How Should You Register Your Business

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After you have chosen the name of your business, it is time to register it and make it official. Legally forming a business by filing an assumed name or registering a trademark can help your business name protection. Therefore, once you find that perfect name, you have to register it. There are many ways you can register your business depending on the exact needs of said business.

You can register your business as a corporation or limited liability company (LLC), as a business under an assumed name (DBA) or you can register as a federal trademark.

Pros of an LLC

An LLC is more formally called a Limited Liability Company. LLC’s combines sole proprietorship and partnerships into one business entity which offers liability protection, a flexible management structure, and even tax advantages. Those starting a business should consider an LLC if they are concerned with personal legal liability and taxation. LLC’s offer easier taxation as they are taxed at the owner's personal tax rates, they offer the simplicity to form and operate, they are flexible when it comes to ownership and they give your business credibility.


Cons of an LLC

As with a lot of things in life, the cost is almost always a con. LLC’s are generally more costly to form and manage than other ways of registering. There are filing fees to be paid, as well as operating agreements, although the latter isn’t required, it is recommended. The LLC will also need to pay annual fees and taxes to be paid to the state. Also, having an LLC will make it difficult for you to find investors, especially if you want those high-end venture capitalists, as they usually only seek to invest in corporations.


Pros of a DBA

A DBA, Doing Business As, is any business that operates under a name that isn’t their legal name. DBA’s themselves can also be named in different ways, it also can be called a fictitious name, assumed name, or even a trade name. Having a DBA can help expand branding opportunities, increase your privacy and even give you access to small banking possibilities. DBA’s can be seen as more professional and trustworthy. They can be extremely useful when a company wants to add a new business to its umbrella but doesn’t want to open up a whole new legal entity.


Cons of a DBA

Unlike an LLC, DBA’s does not protect your business with legal protections by removing personal assets from business liabilities. Instead, a DBA means you are just operating under a fake name, without any additional protection. In addition, depending on where you live, a DBA may not protect your company’s name.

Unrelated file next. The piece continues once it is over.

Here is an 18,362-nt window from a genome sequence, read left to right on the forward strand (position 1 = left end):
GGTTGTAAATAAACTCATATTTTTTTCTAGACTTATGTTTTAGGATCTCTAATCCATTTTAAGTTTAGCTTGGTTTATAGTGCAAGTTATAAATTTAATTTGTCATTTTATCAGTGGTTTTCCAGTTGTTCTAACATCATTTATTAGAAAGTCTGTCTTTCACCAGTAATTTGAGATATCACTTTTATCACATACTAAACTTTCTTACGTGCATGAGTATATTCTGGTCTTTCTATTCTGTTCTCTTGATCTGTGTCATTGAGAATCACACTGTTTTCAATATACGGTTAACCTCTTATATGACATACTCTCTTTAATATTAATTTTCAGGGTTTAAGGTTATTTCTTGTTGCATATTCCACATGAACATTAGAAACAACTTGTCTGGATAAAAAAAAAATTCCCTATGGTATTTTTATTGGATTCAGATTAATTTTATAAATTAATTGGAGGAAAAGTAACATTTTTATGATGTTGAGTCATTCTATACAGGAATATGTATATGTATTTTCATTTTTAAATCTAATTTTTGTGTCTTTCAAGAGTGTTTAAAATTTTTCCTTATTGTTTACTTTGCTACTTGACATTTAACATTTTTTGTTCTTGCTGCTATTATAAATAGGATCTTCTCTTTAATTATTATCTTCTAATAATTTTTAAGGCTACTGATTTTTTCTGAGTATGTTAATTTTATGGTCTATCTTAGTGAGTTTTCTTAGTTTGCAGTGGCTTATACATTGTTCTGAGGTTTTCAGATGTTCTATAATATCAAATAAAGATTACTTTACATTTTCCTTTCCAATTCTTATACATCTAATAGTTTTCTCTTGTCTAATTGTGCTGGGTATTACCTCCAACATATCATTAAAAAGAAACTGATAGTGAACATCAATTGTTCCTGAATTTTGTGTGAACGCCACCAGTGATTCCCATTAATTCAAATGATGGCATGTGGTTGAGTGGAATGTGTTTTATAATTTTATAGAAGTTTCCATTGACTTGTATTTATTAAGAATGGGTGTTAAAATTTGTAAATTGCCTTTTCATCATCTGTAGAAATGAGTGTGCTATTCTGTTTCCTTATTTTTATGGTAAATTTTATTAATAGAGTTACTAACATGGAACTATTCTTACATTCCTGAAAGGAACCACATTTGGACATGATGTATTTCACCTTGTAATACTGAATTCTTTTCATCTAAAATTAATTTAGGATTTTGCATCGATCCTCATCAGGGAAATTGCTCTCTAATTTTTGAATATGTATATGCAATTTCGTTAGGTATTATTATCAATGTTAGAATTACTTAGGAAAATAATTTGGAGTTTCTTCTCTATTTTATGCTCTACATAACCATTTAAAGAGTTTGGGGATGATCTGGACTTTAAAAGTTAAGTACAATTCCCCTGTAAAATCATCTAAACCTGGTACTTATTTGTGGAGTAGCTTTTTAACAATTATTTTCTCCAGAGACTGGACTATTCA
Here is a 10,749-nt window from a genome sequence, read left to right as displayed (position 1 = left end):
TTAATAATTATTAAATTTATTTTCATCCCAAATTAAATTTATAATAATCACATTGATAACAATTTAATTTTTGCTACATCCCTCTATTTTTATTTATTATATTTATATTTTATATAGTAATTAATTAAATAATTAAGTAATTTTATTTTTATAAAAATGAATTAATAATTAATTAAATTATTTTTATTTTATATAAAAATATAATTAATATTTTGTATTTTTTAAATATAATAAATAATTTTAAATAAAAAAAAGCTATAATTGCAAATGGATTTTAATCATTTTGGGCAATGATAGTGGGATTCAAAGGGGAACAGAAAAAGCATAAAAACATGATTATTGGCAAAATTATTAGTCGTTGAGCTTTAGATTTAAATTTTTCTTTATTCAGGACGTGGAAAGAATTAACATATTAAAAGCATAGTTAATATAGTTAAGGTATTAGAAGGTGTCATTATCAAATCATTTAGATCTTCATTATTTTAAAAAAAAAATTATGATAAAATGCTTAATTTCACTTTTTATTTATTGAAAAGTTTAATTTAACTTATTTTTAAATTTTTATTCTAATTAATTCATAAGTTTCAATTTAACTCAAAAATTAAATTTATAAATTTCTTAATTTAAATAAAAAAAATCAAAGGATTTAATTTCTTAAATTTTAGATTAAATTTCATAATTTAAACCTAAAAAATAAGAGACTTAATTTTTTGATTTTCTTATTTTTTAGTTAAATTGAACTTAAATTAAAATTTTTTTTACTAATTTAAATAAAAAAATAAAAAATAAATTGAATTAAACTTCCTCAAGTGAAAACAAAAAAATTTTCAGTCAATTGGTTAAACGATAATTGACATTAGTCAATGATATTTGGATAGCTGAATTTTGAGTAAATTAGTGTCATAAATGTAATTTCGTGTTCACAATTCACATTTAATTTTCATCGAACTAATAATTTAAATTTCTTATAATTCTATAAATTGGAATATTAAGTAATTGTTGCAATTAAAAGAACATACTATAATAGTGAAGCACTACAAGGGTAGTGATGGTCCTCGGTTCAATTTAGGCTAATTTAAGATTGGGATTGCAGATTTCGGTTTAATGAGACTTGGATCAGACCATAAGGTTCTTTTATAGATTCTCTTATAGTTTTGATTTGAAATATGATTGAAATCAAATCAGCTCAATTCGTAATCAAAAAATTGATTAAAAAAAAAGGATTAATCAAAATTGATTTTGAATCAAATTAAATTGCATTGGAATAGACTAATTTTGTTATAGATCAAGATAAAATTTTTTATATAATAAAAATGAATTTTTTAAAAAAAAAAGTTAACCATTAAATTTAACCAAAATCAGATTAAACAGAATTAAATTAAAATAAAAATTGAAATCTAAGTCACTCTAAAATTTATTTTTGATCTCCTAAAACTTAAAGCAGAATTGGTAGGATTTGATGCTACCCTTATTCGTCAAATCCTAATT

Pros of a Federal Trademark

Having a Federal Trademark creates a legal authority that you own the registered item and it is enforceable if someone tries to steal it. A Federal Trademark gives you the benefit of ownership, the notice of ownership allowing others to see that it is yours and yours alone, provides you with national protection so that it doesn’t limit the range of where the protection is applicable. It also helps in international situations. It also protects against trademarks similar to yours and entitles you to certain statutory claims in cases of counterfeiting, making it easier for you to receive the damages and profit you are due.


Cons of a Federal Trademark

Because Federal Trademarks are high up on the list as far as protection goes, it is only fitting that it costs more. While this isn’t necessarily a negative, it is a point to be made. The registration process itself will cost more than other forms of registration, but also your marketing and advertising costs will more than likely increase. There are also legal requirements that each state requires to trademark your name if you decide to take that route. If you are looking to register nationwide, you’d go through the United States Patent and Trademark Office, which as mentioned, can be complex and costly.


After thorough research and consulting, you should be able to determine which registration is right for your business. In some ways, it’s almost like a ladder working your way up. Many smaller businesses will be perfectly fine using an LLC whereas bigger corporations will choose a DBA or Federal Trademark.


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